Everyone has different learning-style preferences, strengths, and challenges in the classroom. This book will give you information about your learning style and your type of autism so you can make a plan for success. Also available in this book: • Complete learning style descriptions • Fun learning games, images & instruction • A complete “Help Guide” to Learning Style: The Clue to You (LS:CY) Assessment.
Who was the man behind Hamlet, Romeo, Falstaff and Lear? And why did he write, ‘I, once gone, to all the world must die’?
In this ground-breaking work Charles Beauclerk moves beyond the narrow confines of traditional Shakespearean scholarship to explore the political milieu in which Shakespeare lived and worked and the life-and-death struggle he underwent in the name of his ‘cause’. In doing so, he humanizes the bard who for centuries has remained beyond our grasp.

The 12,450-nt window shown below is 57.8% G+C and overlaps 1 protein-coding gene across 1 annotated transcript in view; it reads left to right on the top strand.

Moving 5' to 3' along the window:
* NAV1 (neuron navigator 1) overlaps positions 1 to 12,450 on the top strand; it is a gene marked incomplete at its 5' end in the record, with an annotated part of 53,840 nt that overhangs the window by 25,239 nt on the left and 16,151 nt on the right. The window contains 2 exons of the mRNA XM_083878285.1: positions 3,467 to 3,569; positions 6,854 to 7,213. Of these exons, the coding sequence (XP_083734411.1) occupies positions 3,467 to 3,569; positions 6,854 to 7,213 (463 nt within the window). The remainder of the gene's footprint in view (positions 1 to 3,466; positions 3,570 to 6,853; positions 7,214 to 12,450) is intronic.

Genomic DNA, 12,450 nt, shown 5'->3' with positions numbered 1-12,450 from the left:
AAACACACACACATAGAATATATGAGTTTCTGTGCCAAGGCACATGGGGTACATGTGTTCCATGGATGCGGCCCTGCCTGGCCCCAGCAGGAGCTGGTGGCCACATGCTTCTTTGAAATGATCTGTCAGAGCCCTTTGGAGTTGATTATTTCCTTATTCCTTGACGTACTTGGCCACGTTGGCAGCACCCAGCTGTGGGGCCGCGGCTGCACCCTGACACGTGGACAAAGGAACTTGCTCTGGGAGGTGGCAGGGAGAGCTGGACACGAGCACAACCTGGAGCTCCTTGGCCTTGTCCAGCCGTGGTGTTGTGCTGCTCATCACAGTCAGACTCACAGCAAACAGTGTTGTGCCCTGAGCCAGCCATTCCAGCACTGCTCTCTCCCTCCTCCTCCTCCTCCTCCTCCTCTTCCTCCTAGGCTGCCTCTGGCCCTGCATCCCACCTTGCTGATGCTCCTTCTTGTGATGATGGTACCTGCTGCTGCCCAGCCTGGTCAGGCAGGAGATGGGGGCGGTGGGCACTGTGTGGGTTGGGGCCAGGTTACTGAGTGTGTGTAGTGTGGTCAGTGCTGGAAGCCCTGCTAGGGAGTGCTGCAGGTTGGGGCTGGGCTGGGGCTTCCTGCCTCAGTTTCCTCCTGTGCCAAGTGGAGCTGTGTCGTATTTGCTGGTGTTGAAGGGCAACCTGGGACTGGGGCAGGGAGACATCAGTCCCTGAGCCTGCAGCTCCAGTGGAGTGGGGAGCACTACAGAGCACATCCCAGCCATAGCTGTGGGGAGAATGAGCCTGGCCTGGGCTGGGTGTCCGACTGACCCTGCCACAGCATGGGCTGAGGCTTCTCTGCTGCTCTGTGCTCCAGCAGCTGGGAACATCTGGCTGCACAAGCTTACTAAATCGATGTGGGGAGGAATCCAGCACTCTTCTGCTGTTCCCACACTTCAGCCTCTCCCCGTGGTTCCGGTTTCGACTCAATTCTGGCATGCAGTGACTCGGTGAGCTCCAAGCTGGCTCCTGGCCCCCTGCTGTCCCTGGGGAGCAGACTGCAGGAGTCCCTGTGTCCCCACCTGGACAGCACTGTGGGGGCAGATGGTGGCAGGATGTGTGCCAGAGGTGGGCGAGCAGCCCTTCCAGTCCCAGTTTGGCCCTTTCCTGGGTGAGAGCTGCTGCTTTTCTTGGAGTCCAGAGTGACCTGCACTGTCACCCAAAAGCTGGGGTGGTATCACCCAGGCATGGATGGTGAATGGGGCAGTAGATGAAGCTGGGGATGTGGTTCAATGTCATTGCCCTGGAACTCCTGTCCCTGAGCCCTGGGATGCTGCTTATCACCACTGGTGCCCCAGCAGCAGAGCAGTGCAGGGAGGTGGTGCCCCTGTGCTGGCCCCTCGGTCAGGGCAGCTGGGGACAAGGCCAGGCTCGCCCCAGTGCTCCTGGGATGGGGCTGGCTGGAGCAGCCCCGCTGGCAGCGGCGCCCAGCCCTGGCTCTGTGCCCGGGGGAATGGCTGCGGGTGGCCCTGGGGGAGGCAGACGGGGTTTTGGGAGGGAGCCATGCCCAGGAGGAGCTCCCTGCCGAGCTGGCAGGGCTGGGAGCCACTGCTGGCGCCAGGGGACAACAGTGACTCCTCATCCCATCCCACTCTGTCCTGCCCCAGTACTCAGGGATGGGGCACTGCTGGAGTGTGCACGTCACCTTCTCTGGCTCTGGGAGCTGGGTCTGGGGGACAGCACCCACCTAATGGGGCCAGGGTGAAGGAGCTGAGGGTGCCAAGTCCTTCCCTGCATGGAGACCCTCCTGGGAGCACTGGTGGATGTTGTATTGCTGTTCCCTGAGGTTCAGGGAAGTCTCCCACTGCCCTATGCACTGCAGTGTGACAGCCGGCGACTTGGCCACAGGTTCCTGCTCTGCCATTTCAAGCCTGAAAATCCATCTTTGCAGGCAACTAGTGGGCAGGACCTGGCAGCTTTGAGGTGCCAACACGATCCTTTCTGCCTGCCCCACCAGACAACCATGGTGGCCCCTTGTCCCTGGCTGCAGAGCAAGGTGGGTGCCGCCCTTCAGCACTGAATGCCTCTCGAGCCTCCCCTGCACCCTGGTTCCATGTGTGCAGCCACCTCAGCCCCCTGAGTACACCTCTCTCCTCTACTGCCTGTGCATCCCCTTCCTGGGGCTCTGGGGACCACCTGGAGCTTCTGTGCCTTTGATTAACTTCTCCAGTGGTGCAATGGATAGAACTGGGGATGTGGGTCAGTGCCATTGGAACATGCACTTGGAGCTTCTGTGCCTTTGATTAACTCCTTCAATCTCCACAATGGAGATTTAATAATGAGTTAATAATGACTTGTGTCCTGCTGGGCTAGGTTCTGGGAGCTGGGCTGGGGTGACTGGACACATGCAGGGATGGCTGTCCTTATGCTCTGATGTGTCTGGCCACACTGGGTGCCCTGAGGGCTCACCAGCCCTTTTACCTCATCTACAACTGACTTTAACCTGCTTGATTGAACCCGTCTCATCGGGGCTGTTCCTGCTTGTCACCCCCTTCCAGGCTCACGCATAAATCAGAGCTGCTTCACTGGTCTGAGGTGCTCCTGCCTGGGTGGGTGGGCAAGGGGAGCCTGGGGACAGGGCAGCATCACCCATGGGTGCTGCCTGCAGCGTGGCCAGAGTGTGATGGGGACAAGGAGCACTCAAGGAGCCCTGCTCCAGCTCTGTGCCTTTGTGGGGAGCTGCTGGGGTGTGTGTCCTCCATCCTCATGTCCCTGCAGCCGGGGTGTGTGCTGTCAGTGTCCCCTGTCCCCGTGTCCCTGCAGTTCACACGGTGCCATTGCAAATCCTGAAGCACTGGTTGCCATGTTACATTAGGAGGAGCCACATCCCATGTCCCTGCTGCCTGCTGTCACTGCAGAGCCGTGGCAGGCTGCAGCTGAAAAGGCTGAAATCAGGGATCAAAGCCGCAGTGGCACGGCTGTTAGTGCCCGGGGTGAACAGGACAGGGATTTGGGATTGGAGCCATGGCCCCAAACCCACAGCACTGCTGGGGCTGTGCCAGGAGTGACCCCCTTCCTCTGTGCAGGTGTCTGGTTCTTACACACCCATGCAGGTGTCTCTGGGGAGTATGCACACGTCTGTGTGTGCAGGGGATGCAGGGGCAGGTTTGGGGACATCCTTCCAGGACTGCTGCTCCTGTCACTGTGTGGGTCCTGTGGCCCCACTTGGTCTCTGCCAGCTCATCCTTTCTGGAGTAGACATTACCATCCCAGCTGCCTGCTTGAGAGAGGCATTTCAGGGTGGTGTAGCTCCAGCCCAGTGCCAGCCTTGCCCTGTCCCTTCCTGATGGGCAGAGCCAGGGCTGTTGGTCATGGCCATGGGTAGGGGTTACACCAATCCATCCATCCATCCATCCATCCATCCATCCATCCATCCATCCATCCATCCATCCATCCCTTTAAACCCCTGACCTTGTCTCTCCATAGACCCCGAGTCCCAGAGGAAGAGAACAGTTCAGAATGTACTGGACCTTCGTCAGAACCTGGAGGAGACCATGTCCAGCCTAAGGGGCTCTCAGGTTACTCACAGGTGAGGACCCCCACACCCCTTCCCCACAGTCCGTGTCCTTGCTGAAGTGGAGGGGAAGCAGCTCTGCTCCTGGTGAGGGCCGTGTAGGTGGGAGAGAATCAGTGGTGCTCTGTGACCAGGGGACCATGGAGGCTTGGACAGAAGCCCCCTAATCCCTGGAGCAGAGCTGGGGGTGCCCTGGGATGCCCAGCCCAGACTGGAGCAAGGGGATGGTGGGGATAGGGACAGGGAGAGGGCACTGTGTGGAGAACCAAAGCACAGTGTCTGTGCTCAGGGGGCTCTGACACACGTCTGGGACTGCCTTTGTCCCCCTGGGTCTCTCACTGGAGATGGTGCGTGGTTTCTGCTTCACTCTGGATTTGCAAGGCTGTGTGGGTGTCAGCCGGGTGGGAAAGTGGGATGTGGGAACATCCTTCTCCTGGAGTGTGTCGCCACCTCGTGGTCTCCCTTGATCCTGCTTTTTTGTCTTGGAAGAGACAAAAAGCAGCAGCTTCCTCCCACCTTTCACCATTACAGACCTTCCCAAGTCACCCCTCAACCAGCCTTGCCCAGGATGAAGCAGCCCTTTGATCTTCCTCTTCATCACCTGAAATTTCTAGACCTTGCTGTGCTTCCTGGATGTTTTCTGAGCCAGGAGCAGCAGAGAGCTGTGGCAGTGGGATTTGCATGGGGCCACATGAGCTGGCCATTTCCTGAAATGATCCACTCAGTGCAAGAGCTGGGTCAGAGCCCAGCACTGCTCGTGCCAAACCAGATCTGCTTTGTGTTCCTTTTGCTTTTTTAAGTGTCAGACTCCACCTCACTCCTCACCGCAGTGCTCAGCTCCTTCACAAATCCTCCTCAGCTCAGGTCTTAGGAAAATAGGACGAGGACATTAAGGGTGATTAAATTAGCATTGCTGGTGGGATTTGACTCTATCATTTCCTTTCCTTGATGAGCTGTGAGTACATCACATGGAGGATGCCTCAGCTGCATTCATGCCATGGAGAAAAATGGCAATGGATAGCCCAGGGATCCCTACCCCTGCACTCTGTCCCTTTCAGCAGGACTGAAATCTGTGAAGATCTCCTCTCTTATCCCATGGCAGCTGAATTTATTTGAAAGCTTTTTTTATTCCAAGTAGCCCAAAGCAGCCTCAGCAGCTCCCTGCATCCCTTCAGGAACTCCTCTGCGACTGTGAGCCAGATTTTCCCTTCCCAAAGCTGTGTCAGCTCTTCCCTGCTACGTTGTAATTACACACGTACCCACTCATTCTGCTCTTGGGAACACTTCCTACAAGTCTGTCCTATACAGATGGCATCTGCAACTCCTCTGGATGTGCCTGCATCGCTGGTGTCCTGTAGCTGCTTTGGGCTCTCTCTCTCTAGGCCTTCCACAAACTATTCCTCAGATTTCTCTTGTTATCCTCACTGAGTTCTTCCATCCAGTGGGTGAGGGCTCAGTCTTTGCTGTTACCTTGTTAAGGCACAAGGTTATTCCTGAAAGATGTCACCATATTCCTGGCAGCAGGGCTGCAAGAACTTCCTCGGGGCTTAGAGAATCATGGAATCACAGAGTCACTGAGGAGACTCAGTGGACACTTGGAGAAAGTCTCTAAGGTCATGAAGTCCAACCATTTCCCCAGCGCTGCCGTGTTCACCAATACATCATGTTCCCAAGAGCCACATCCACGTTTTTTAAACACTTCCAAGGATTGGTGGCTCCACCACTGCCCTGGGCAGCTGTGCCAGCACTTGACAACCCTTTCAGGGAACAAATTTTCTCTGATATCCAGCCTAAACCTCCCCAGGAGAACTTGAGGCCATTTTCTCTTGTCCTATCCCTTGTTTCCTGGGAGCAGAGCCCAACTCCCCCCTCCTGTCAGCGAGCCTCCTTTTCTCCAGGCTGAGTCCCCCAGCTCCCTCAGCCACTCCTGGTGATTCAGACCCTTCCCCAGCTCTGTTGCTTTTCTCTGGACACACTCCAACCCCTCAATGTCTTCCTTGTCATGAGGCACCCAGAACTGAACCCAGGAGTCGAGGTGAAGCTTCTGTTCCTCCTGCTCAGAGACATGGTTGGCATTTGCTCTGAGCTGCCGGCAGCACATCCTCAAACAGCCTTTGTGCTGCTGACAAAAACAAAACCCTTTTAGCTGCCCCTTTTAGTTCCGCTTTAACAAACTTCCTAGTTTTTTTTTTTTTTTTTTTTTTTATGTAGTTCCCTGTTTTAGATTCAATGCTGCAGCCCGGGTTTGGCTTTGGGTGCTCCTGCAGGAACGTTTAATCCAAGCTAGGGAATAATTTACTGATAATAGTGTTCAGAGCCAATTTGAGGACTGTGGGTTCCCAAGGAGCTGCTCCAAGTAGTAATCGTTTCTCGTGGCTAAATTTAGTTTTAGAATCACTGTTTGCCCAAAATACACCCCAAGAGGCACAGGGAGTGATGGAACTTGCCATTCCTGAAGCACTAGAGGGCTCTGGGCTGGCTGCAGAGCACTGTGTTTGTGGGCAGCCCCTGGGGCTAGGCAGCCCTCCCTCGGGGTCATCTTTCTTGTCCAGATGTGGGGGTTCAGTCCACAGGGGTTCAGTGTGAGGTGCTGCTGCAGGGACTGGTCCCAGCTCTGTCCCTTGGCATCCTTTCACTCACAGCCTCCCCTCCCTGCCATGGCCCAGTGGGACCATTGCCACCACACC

The story revealed is one of betrayal and sacrifice at the heart of government, with Shakespeare forced to fight both for the survival of his works—and his very identity. The official history, that of a barely educated genius writing in isolation and a virginal queen married to her country, is exposed as artful propaganda.
Shakespeare’s Lost Kingdom delves deep into the conflicts and personalities of Elizabethan England, and the plays themselves, to cast new light on the greatest and most mysterious artist the world has known.